The date of a Japanese print can often be ascertained from the censor seals on it - at least for prints which were sold publicly, and thus had to pass the censors. (Private, limited edition prints such as surimono, as well as outlaw prints such as shunga, were evidently condoned - or overlooked - if issued discreetly.)
From 1790 until 1876 (which roughly parallels the last half of the best of ukiyo-e, and the period from which prints are most commonly found today), when formal censorship ceased, all woodblock prints had to be examined by official censors, and marked with their seals.
The changing forms of these seals, as they government changed the censorship process, and the seals applied as part of that, allows the dating of prints to a varying degree of accuracy. The general form of the seals almost always gives a rough idea of when the print was produced. During some periods, the details of the censor seals allows dating a print to within a month.
To understand the ability to do such accurate dating, one needs to understand that the Japanese used (along with several other calendrical systems!) the Chinese zodiacal calendar, which is a twelve-year cycle, with each year having an associated animal, e.g. rat, ox, etc. (Anyone who has ever eaten in a Chinese restarant will no doubt recall this from the placemats.)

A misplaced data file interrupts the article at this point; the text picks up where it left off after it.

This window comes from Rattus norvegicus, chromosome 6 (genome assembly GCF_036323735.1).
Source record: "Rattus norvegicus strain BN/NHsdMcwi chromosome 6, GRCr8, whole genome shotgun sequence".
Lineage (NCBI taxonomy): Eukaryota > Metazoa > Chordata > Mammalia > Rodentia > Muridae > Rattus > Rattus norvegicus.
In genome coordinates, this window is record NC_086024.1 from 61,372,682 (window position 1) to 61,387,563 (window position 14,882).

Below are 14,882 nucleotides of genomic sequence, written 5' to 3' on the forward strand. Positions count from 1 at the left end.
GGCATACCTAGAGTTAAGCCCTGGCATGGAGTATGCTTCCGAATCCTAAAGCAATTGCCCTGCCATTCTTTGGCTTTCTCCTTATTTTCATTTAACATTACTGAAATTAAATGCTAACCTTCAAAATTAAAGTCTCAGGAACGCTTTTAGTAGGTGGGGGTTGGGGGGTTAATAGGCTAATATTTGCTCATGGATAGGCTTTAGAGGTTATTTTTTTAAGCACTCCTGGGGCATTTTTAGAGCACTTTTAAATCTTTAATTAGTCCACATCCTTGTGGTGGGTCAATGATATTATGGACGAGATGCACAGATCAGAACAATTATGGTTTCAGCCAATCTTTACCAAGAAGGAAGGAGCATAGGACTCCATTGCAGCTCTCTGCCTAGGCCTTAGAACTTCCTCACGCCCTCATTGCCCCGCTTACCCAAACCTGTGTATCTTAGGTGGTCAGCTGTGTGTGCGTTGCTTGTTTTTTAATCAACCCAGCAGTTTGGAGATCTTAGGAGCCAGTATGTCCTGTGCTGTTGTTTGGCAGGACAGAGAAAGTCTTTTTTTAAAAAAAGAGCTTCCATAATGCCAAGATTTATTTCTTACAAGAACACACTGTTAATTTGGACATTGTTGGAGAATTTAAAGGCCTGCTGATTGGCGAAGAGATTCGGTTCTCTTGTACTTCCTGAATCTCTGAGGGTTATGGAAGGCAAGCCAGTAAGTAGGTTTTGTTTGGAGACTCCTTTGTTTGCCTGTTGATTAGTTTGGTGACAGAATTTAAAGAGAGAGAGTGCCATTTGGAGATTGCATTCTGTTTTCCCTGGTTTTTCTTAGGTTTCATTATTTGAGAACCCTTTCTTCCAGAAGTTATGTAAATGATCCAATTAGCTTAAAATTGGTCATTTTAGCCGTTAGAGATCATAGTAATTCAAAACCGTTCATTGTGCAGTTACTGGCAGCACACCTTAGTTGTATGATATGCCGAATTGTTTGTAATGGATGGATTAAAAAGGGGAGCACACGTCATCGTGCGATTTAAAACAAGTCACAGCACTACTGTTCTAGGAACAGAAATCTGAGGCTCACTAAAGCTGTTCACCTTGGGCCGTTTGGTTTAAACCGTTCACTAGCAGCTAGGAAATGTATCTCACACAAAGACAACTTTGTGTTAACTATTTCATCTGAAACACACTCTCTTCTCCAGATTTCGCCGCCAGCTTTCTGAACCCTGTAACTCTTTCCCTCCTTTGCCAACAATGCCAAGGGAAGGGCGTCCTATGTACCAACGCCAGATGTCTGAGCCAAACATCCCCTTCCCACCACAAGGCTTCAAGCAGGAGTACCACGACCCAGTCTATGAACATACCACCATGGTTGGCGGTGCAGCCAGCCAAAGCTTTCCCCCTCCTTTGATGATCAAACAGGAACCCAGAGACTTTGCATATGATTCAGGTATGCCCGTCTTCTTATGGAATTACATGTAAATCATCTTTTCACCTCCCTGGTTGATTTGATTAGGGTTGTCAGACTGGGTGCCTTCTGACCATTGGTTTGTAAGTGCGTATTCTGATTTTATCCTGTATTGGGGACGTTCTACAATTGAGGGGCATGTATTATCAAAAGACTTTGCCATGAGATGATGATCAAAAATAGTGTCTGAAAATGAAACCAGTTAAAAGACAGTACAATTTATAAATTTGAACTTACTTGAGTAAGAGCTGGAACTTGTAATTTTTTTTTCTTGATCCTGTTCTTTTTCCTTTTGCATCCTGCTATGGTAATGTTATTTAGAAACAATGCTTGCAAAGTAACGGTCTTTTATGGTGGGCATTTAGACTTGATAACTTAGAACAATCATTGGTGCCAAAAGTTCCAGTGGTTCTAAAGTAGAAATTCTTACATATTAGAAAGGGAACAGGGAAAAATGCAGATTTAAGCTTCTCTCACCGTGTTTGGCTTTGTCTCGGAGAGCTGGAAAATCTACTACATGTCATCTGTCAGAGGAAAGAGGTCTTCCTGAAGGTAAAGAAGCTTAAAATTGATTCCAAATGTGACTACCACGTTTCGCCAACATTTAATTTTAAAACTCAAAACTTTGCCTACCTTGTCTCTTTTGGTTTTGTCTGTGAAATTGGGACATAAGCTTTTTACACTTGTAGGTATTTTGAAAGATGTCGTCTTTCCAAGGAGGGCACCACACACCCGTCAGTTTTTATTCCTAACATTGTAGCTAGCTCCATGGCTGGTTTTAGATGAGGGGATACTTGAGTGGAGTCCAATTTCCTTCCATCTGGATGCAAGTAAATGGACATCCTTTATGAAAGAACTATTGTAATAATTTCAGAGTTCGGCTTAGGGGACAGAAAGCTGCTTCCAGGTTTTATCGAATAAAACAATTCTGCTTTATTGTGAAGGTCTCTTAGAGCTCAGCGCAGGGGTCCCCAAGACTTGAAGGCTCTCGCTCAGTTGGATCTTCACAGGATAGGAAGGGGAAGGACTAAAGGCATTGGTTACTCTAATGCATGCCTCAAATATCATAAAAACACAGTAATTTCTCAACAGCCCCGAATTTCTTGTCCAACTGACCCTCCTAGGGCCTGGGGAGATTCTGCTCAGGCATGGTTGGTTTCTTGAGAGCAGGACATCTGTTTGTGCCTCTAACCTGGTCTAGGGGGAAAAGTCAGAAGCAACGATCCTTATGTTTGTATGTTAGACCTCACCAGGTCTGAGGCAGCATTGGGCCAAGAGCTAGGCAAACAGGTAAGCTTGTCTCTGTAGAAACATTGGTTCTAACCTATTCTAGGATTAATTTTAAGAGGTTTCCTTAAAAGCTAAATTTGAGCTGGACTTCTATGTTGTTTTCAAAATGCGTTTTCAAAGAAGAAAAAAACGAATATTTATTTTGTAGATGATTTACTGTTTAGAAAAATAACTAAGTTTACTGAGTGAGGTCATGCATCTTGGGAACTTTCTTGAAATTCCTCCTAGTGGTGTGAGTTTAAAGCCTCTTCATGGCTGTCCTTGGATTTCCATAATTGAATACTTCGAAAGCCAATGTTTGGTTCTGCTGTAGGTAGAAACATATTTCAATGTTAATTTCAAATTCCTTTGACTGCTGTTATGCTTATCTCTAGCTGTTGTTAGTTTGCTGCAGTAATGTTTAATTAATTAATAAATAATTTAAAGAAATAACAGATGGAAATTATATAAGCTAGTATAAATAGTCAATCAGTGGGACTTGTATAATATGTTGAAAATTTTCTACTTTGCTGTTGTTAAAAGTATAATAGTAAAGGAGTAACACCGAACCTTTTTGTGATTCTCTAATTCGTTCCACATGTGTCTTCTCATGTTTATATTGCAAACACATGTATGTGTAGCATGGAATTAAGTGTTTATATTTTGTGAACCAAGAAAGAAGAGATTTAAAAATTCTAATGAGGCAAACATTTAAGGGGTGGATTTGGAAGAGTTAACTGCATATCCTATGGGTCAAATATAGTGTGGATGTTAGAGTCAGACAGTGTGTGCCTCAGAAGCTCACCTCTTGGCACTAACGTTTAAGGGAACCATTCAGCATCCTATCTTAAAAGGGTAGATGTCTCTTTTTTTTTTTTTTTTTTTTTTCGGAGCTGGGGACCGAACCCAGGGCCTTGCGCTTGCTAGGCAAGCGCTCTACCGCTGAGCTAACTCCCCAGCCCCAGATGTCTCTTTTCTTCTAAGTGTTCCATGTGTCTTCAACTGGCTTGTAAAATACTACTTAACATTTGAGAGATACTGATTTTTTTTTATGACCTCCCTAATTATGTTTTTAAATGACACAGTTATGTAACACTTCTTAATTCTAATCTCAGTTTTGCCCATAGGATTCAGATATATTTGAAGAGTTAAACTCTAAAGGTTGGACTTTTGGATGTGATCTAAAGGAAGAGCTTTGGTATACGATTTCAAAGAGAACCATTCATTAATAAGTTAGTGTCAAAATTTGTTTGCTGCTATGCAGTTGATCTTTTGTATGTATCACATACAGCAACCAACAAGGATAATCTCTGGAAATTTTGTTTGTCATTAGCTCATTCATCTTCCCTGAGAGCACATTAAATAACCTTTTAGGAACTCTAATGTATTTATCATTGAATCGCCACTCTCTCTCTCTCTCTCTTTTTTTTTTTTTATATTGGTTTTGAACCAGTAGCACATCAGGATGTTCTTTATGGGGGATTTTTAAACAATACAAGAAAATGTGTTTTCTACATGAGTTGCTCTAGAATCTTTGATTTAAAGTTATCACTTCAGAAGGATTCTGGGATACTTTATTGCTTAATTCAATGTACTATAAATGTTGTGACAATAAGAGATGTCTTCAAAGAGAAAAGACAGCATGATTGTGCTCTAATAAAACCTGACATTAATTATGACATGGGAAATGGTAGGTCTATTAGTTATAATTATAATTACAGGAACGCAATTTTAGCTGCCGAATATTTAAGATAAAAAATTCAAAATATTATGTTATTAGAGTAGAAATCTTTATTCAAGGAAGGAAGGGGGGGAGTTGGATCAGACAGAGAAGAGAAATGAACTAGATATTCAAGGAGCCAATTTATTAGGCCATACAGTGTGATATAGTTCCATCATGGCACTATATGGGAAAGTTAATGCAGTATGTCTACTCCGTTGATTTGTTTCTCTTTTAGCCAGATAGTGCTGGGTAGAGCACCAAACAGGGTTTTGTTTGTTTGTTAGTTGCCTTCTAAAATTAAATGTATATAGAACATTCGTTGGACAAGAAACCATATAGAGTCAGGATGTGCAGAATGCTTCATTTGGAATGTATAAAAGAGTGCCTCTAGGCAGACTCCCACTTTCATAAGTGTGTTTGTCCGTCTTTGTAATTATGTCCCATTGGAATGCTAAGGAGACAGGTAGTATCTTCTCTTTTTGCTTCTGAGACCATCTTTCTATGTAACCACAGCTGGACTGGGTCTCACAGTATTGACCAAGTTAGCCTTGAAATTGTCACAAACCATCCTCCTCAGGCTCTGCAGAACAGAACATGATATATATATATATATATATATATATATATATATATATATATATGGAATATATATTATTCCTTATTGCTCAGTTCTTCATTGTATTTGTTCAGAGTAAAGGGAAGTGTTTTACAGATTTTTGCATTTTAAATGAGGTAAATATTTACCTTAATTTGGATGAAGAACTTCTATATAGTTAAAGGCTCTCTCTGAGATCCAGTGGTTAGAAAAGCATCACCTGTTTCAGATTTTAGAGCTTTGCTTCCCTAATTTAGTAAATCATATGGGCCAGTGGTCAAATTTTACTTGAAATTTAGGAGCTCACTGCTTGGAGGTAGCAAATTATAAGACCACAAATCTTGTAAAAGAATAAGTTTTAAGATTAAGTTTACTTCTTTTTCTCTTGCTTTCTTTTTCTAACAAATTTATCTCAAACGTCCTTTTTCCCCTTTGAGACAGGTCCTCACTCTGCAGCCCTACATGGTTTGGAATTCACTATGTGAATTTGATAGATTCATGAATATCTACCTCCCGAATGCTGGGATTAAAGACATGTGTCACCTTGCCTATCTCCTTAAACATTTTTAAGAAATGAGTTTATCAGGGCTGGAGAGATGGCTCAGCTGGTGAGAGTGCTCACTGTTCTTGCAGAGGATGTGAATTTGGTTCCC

During large parts of the censor seal period, the seals included a zodiacal year indication, along with the numeral for the month. Although this only technically narrows it down to a group of years, spaced twelve years apart, other indications (e.g. the artist's working period, or the form of his signature, or the form of the censor seals, which changed often) usually allow one to ascertain the exact date.
Broadly speaking, the general form (i.e. number, contents, shape, etc) of the censor seals used in the period from 1790 to 1876 (during which woodblock prints were censored) falls into six main periods. Within each of these periods, the exact form of the seals (i.e. square, round, oval, etc) often changed; this level of detail is only useful for actually dating prints.
The sections below give a mostly-complete introduction to how the censor seals changed over time; the early period is not covered in detail, as prints from that period are rare, unlike those from the later periods coverered here. (Also not covered here are certain obscure censor seals used for special forms, e.g. fan prints.)
Hover the mouse pointer over an image to see what it reads; for all images, click on the image to see a larger version.
|In the first, lasting from 1790 until 1805, a single round seal reading kiwame ("approved") is found (see sample illustration at right).|
(One uncommon type from this period, one which is easy to confuse with later seals, was used during the period 1815 to 1832, and includes a zodiacal date in the top part of an oval seal, along with an aratame ("examined") character below.)